Welcome to Petroleum Geology Forums

This is a free online community that aims to bring petroleum professionals and geologists together and share valuable knowledge. Registration is easy so become a member now for instant free access.
  • Petroleum Geologists can stay up to date with industry related topics and exchange ideas and concepts.
  • Upstream Oil and Gas Consultants get a chance to share their expertise and gain exposure to land future projects.
  • Geology students and graduates can join the discussion and get into contact with potential future employees.

  >> Register Now

Post new topic Reply to topic  [ 1 post ] 
Reconstructing frequency‐magnitude statistics from... 
Author Message

Joined: Fri Mar 11, 2011 9:00 pm
Posts: 238
Post Reconstructing frequency‐magnitude statistics from...
Geophysical Prospecting: Reconstructing frequency‐magnitude statistics from detection limited microseismic data

Microseismic monitoring, particularly the monitoring of hydraulic fracturing in gas‐ and oil‐bearing shales, has developed significantly over the last ten years. Early work focused on the location of microseismic events but more recently there have been attempts to extract more of the information afforded by this rich data source. In particular, the recovery of the frequency‐magnitude distribution, which is expected to follow a Gutenberg‐Richter distribution, may provide insights into the prevailing effective stress regime in the vicinity of the events. This stress regime varies with distance from the hydraulic fracturing: at the propagating fracture one expects conditions for tensile or shear failure, away from the fracture one may broadly expect microseismicity associated with pre‐existing weakness in the rock, occurring at effective stress conditions close to the conditions existing prior to the treatment.All geophysical experiments are detection limited and the microseismic monitoring case does not differ in this regard. In constructing a statistical indicator such as the distribution of moment magnitudes we would like the estimate to be robust and use as much of the data as possible. In analysing earthquake catalogues the predominant practise is to determine a magnitude of completeness denoting the detection limit of the catalogue. This approach defines a minimum magnitude above which all events are thought to have been reliably recorded. In effect, this imposes an artificial, conservative detection limit to replace the unknown detection limit of the catalogue. We present the case of an arbitrary detection limit and introduce an approach from astronomy that is particularly suited to the single‐well observing geometry most prevalent in hydraulic fracture monitoring.We calculate b‐values for a set of event magnitudes from the Barnett Shale formation, where multiple stimulation treatments were applied in a pair of wells (‘zipper frac’) followed by a four‐stage treatment in a third well and find significant variations in the b‐value between the pumped stages.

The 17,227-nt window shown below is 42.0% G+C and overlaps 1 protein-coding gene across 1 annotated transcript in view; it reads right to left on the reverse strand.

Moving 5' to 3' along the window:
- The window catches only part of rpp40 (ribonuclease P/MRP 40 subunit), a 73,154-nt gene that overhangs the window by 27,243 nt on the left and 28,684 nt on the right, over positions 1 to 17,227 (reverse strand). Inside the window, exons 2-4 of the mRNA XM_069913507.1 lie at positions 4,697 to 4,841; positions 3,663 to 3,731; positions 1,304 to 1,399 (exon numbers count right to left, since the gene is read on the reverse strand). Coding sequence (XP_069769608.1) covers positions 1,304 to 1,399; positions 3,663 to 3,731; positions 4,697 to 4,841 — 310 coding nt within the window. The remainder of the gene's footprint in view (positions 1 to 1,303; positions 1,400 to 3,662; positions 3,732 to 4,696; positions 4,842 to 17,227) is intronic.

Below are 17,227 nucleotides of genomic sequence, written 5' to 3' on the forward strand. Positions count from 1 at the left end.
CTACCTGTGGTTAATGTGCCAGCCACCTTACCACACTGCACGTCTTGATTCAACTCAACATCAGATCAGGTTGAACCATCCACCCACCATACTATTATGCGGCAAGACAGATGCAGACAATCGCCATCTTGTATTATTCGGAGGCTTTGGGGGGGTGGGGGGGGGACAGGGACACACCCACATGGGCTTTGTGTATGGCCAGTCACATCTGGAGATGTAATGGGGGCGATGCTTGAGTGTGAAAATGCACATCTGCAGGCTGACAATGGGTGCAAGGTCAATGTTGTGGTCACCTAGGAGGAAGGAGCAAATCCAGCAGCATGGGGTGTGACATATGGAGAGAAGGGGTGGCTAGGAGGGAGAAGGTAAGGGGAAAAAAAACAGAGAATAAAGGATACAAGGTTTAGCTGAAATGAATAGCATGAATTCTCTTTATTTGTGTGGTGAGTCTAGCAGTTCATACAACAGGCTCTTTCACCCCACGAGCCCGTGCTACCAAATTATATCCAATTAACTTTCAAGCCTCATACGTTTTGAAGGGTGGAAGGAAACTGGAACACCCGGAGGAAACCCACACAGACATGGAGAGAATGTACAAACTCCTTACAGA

Go to Article

Wed Jul 11, 2012 3:44 am
Display posts from previous:  Sort by  
Post new topic Reply to topic  [ 1 post ] 

Search for:
Jump to:  

Content on EPGeology.com is intended for personal use only and to supplement, not replace, professional judgment. EPGeology.com disclaims any and all liability for your use of its content. As most of our content is supplied by our users we can not check copyright, and stress that copyright remains at the original owner. If you suspect copyright infringement please use the contact form to report it.
Contact || © EPGeology.com. || Powered by phpBB Asteroid Mining